Others have also been buying sections of the Waterway shoreline. With interest coming from equally exotic locations: Cyprus, Jordan . . . Carmarthenshire.

Let’s start in September 2015, with WalesOnline gilding a press release – no questions, no critical analysis. To believe the report, a company nobody’d heard of was going to bring 560 jobs to Milford Haven over the next five years through, “£685 million in a Centre of Renewable Energy Excellence”.

The company named in the fable was, “Cypriot-owned energy company” Egnedol Ltd. We were told it had bought the former Gulf refinery at Waterston and the neighbouring RNAD mine depot at Blackbridge.

The biomass facility planned for Blackbridge was turned down in June 2018.

Click to enlarge

There are a number of Egnedol companies, with the Blackbridge site owned by Egnedol Pembroke Eco Power Ltd, according to the Land Registry title document.

The old refinery site nearby appears to be owned by Egnedol Bio-Energy Limited. Certainly, that’s what the Land Registry document suggests.

I hedge my bets because there are caveats attaching to the ownership of both sites.

The Blackbridge site has received loans from Suleiman Al Daoud, of Amman, Jordan. Who in September became a director of Egnedol Wales Limited. So he could be said to now own the site. By the same token, he could also be said to own the oil refinery site.

UPDATE: I got to wondering about Suleiman Al Daoud. The Al Daoud Group is an established company that seems to concentrate on residential properties and retail complexes in Jordan.

I can’t find any evidence of the Group operating outside of Jordan. So what attracted Suleiman Al Daoud to Milford Haven?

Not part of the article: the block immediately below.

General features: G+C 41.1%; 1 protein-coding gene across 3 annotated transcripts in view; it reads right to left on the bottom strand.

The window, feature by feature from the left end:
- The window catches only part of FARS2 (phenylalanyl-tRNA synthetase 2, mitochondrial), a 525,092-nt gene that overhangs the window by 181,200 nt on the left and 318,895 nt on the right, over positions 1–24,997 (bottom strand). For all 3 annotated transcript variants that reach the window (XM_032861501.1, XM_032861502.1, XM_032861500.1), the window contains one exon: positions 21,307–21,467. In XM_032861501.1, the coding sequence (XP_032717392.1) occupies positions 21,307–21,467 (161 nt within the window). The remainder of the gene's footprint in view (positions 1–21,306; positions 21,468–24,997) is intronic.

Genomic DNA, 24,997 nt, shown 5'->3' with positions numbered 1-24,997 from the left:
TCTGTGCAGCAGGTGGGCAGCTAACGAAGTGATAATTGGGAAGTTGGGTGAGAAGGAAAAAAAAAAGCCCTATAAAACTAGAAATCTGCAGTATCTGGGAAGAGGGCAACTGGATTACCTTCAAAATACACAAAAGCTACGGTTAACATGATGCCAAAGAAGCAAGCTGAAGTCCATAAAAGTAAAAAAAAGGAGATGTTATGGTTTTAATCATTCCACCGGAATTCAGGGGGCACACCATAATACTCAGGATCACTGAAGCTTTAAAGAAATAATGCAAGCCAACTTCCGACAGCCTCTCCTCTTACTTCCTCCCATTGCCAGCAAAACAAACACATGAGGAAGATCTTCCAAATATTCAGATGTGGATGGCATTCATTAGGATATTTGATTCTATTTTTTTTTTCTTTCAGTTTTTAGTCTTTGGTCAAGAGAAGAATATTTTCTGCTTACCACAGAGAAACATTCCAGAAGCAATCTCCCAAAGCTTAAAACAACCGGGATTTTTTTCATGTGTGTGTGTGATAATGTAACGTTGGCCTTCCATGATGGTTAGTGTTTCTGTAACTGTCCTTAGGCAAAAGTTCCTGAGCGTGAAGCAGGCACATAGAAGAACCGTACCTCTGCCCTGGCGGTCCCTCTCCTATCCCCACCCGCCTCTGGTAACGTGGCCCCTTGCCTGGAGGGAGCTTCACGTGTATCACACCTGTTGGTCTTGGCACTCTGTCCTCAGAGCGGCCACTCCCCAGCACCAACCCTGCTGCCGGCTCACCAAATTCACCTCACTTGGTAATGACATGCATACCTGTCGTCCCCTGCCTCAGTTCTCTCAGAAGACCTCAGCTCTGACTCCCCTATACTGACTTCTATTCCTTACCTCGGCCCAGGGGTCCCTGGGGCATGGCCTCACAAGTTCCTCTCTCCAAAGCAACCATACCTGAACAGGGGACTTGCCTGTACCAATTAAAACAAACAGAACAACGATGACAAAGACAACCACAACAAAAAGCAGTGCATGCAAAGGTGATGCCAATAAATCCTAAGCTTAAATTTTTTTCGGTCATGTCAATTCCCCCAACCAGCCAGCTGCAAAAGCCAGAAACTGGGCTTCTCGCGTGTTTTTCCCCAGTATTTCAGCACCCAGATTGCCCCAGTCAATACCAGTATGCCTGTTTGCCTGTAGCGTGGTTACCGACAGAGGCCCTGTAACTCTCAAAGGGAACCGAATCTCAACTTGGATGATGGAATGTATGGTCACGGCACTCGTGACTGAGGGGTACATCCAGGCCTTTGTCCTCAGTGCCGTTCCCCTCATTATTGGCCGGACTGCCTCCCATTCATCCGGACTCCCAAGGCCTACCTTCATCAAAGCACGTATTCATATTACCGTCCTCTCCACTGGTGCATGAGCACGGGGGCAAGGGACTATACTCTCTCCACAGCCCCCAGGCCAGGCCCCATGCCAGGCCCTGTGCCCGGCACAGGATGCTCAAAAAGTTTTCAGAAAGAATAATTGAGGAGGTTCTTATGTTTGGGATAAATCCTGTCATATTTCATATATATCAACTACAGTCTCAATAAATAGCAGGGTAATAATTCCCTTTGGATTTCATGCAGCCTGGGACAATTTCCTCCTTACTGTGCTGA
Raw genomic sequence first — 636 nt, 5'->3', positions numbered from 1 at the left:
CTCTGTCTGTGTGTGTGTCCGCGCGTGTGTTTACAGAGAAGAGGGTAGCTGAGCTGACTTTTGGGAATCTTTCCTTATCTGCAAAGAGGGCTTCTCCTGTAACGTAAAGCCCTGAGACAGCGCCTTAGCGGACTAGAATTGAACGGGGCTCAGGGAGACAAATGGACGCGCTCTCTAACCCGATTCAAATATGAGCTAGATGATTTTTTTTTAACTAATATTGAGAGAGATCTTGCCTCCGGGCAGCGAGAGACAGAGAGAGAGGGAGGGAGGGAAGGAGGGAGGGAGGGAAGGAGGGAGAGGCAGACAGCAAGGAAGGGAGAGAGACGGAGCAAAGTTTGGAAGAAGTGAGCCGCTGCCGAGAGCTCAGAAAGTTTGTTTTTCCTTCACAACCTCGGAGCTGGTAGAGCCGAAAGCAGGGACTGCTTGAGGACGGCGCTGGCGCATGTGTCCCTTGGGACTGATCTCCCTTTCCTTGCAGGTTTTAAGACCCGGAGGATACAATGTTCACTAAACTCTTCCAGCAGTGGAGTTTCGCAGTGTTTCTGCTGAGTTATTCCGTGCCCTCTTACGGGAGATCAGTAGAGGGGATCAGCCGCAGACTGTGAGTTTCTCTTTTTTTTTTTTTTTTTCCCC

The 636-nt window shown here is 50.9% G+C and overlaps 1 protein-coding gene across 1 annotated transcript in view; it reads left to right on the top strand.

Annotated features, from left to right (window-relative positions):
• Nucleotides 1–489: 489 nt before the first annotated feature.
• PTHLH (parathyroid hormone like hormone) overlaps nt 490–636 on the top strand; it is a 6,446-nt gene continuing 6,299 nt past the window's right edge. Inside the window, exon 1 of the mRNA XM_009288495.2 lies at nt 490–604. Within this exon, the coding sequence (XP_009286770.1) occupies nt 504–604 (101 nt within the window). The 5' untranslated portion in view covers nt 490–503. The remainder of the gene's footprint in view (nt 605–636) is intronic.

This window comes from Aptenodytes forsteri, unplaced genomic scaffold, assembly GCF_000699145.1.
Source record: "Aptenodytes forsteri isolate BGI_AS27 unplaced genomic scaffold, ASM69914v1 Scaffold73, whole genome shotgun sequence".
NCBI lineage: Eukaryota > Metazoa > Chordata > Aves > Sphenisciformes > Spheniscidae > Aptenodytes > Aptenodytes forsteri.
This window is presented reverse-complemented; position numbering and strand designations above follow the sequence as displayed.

Then there is yet another company, Egnedol UK Limited, which uses a Milford Haven address but with directors Dr Robert Prigmore and Steven Whitehouse living in the Ammanford area.

Prigmore and Whitehouse appear in the other Egnedol companies, together with Antonis Andrea Antoniadis, who maintains the Cyprus connection.

The RNAD site is marked with the red spot and the oil refinery site is to the right of it. Click to enlarge

And if Cyprus and Jordan weren’t enough overseas involvement, Prigmore and Whitehouse have yet another company, Azolis UK Ltd, formed as recently as September this year, where we find two French directors.

Explained by the fact that this latest company is an offshoot or subsidiary of French renewables company Azolis, which has offices in Fontainebleau and Casablanca.

So, all this overseas interest in Milford Haven Waterway, what does it mean? What does the future hold? The possibilities appear to be:

  • Brexit-related, possibly lorry parks.
  • Hoping to cash in on the Swansea Bay City Deal.
  • Anticipating a freeport and getting in ahead of the rush.
  • A home for nuclear subs when Scotland goes independent.

One thing I guarantee. Whatever happens, it’ll be strangers reaping the benefits, as always. That’s the way Wales is run, and devolution has brought no improvement.

In fairness, the ‘Welsh Government’ may have no influence over what’s happening on the Milford Haven Waterway. It could all be planned at a higher level and those clowns might be told at a later date.

Then again, why bother!

♦ end ♦


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Sian Caiach

Haven’t the UK Government been saving the Haven for Trident? Its practically the only decent harbour able to take them after Scottish Independence and far enough from London to take a direct strategic hit or nasty accident without causing too much outrage in the Capital and home counties?